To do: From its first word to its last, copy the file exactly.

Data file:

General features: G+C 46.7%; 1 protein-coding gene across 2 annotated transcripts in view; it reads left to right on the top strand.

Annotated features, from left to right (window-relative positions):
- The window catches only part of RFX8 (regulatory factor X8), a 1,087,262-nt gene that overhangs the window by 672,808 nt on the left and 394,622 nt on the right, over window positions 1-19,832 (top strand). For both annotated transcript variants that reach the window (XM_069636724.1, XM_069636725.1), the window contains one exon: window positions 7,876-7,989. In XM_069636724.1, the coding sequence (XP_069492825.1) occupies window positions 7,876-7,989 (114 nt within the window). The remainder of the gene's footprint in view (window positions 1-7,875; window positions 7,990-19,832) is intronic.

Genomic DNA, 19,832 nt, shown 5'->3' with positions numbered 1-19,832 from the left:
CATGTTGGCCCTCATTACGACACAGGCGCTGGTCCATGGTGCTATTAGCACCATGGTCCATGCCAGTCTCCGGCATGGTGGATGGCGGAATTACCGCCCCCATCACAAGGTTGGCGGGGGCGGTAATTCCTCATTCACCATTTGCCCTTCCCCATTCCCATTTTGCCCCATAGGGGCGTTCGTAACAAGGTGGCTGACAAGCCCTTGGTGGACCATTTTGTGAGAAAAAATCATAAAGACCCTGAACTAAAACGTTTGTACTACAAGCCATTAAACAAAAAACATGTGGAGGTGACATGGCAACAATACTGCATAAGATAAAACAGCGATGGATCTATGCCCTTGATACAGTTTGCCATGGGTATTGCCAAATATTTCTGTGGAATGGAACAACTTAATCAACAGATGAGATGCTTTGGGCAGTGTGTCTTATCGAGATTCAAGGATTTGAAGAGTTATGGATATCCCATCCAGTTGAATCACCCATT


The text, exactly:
General features: G+C 46.7%; 1 protein-coding gene across 2 annotated transcripts in view; it reads left to right on the top strand.

Annotated features, from left to right (window-relative positions):
- The window catches only part of RFX8 (regulatory factor X8), a 1,087,262-nt gene that overhangs the window by 672,808 nt on the left and 394,622 nt on the right, over window positions 1-19,832 (top strand). For both annotated transcript variants that reach the window (XM_069636724.1, XM_069636725.1), the window contains one exon: window positions 7,876-7,989. In XM_069636724.1, the coding sequence (XP_069492825.1) occupies window positions 7,876-7,989 (114 nt within the window). The remainder of the gene's footprint in view (window positions 1-7,875; window positions 7,990-19,832) is intronic.

Genomic DNA, 19,832 nt, shown 5'->3' with positions numbered 1-19,832 from the left:
CATGTTGGCCCTCATTACGACACAGGCGCTGGTCCATGGTGCTATTAGCACCATGGTCCATGCCAGTCTCCGGCATGGTGGATGGCGGAATTACCGCCCCCATCACAAGGTTGGCGGGGGCGGTAATTCCTCATTCACCATTTGCCCTTCCCCATTCCCATTTTGCCCCATAGGGGCGTTCGTAACAAGGTGGCTGACAAGCCCTTGGTGGACCATTTTGTGAGAAAAAATCATAAAGACCCTGAACTAAAACGTTTGTACTACAAGCCATTAAACAAAAAACATGTGGAGGTGACATGGCAACAATACTGCATAAGATAAAACAGCGATGGATCTATGCCCTTGATACAGTTTGCCATGGGTATTGCCAAATATTTCTGTGGAATGGAACAACTTAATCAACAGATGAGATGCTTTGGGCAGTGTGTCTTATCGAGATTCAAGGATTTGAAGAGTTATGGATATCCCATCCAGTTGAATCACCCATT